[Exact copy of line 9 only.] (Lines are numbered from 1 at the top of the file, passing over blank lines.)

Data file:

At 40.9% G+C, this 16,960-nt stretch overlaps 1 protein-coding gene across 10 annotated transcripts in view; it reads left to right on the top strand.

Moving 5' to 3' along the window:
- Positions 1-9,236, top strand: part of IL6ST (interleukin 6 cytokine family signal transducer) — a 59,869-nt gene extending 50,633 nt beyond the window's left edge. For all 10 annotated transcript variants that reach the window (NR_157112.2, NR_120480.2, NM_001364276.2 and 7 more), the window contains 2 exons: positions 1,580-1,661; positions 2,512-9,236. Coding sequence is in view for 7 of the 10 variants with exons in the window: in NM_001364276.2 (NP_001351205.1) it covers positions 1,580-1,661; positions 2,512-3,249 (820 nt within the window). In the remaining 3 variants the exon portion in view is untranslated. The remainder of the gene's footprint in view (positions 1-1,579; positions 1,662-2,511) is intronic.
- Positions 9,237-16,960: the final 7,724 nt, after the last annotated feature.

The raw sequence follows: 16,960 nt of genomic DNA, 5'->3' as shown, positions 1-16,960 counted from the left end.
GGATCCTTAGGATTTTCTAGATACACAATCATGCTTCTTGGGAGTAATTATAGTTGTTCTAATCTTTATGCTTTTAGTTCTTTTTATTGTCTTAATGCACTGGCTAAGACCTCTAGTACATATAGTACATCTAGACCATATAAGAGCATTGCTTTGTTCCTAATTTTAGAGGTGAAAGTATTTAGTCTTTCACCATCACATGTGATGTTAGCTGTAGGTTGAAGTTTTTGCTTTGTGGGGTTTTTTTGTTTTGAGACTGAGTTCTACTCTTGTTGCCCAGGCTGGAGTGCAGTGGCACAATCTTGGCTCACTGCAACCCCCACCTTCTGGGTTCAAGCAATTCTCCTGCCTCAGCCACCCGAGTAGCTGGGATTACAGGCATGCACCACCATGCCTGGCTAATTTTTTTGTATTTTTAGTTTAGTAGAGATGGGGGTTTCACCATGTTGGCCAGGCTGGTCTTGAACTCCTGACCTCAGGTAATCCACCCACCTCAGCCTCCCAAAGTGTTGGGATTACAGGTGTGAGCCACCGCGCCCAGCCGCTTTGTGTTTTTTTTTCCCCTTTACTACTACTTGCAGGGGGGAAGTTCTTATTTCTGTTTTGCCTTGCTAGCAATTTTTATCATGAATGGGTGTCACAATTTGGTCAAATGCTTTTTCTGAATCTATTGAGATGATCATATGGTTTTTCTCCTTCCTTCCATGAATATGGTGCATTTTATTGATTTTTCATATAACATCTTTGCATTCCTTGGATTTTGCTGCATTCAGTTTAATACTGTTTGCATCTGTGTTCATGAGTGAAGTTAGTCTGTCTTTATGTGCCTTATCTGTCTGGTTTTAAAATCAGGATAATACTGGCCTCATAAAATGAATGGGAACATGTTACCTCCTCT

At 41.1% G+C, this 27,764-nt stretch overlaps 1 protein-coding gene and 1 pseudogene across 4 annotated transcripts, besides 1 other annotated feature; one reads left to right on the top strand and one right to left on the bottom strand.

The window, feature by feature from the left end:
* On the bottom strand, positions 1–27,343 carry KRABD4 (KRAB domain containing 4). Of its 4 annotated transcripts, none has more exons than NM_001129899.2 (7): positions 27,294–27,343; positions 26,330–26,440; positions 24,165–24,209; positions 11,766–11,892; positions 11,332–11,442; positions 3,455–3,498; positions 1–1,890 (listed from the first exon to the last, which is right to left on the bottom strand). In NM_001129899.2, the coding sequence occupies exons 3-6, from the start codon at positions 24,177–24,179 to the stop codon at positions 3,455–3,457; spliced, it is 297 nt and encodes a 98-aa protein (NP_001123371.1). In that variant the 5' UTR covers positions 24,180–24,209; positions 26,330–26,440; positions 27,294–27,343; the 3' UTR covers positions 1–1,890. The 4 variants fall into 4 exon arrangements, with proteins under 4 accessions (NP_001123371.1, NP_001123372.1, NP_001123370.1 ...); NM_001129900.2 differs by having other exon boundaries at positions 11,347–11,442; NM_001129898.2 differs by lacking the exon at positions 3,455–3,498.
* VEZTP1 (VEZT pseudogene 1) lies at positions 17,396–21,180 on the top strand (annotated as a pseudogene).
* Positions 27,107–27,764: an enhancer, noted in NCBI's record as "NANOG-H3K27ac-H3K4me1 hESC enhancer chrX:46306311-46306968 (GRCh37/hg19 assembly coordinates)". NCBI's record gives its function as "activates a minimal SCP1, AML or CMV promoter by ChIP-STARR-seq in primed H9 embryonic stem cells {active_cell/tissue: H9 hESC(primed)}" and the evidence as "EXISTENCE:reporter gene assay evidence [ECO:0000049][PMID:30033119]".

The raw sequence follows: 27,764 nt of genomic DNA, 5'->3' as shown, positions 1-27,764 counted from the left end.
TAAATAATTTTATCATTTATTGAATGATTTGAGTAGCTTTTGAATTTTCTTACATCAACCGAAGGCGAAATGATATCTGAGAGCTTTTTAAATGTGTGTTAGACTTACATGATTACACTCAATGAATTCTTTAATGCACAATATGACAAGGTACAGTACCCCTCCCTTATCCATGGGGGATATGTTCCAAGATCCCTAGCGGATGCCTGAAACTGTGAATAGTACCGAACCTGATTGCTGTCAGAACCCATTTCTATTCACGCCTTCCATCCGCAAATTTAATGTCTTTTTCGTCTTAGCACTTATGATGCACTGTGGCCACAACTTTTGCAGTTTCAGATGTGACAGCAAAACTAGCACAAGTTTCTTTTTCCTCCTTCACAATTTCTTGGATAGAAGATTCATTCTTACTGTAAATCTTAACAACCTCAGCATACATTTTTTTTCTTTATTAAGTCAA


* On the bottom strand, positions 1–27,343 carry KRABD4 (KRAB domain containing 4). Of its 4 annotated transcripts, none has more exons than NM_001129899.2 (7): positions 27,294–27,343; positions 26,330–26,440; positions 24,165–24,209; positions 11,766–11,892; positions 11,332–11,442; positions 3,455–3,498; positions 1–1,890 (listed from the first exon to the last, which is right to left on the bottom strand). In NM_001129899.2, the coding sequence occupies exons 3-6, from the start codon at positions 24,177–24,179 to the stop codon at positions 3,455–3,457; spliced, it is 297 nt and encodes a 98-aa protein (NP_001123371.1). In that variant the 5' UTR covers positions 24,180–24,209; positions 26,330–26,440; positions 27,294–27,343; the 3' UTR covers positions 1–1,890. The 4 variants fall into 4 exon arrangements, with proteins under 4 accessions (NP_001123371.1, NP_001123372.1, NP_001123370.1 ...); NM_001129900.2 differs by having other exon boundaries at positions 11,347–11,442; NM_001129898.2 differs by lacking the exon at positions 3,455–3,498.